I need a small double-ended shaft with accurate, coaxial ends and a shoulder in the middle for a couple of ball bearings to rest on, so thought I'd try turning one between centers, which I've never tried before. The beauty of this method is that the shaft can be removed, measured, flipped, or whatever, and can be re-mounted in exactly the same position.
I first turned the shaft blank to length, center-drilled both ends, and turned down both ends to slightly oversize, so less material had to be removed when mounted between centers. The headstock-end center is a small bit of steel bar held in the chuck, turned to a 60° point, with a screw sticking outthe side to engage the drive dog. The drive dog itself is a bit of aluminium bar drilled and split as shown so it can be clamped on the workpiece and engage the drive screw.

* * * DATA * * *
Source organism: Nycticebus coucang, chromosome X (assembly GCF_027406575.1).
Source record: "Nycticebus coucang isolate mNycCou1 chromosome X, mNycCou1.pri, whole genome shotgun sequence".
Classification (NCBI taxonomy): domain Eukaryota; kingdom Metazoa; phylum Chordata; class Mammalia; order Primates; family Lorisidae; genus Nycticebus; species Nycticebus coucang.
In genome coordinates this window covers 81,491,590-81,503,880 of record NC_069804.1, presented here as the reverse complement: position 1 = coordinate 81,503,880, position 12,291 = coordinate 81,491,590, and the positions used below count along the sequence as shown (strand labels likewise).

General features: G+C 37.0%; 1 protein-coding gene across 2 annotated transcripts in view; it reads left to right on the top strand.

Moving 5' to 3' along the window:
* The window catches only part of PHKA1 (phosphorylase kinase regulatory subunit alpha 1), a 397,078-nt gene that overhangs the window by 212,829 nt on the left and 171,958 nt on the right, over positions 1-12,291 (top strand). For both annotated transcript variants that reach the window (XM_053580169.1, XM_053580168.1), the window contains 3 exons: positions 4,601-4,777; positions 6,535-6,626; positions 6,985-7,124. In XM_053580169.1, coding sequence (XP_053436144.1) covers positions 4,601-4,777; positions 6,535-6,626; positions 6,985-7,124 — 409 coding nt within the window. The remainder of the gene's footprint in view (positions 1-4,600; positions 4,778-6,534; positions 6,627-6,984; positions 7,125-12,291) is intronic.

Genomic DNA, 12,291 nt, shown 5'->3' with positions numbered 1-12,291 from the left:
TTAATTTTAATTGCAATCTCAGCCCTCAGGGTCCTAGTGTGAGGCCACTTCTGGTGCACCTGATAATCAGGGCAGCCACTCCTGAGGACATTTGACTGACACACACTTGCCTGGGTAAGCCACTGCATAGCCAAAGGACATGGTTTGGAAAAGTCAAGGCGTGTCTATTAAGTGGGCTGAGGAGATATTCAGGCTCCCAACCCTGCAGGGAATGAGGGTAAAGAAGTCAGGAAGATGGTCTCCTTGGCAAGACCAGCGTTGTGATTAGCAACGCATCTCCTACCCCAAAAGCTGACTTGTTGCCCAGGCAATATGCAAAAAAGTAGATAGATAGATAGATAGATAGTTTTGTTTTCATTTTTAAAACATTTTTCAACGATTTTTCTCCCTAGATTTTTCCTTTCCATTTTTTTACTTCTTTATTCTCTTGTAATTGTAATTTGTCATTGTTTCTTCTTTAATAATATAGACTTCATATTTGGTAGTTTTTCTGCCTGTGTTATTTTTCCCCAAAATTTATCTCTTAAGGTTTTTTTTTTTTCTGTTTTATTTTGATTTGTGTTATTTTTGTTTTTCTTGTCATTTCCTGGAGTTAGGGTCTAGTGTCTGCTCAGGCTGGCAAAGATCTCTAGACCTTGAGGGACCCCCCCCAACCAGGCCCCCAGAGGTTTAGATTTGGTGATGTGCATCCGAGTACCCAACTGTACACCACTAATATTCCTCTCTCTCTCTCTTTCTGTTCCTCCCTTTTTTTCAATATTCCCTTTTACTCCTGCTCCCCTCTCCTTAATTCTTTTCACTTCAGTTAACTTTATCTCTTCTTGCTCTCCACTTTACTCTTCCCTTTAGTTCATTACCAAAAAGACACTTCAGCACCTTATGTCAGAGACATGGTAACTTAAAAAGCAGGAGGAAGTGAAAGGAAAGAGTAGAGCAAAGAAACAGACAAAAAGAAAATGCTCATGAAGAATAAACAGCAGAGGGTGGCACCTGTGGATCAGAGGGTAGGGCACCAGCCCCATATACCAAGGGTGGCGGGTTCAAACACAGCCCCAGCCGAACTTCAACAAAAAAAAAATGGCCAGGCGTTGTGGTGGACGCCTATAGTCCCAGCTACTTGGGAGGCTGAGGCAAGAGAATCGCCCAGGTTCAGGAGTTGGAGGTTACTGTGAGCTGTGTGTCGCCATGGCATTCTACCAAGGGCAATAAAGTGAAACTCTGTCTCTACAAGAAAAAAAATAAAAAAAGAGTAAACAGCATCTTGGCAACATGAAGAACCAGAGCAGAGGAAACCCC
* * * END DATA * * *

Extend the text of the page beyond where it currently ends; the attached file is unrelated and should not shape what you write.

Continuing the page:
The setup worked beautifully, although I found it best to take very light cuts. Once one end was machined, the shaft was flipped and the drive dog mounted on the other end, with a bit of aluminium shim under the setscrew so it didn't mark the finished shaft.
Obviously, the tailstock center must be aligned with the headstock, otherwise you'll have a very slight taper. Mine wasn't great, but it was sufficient for the job.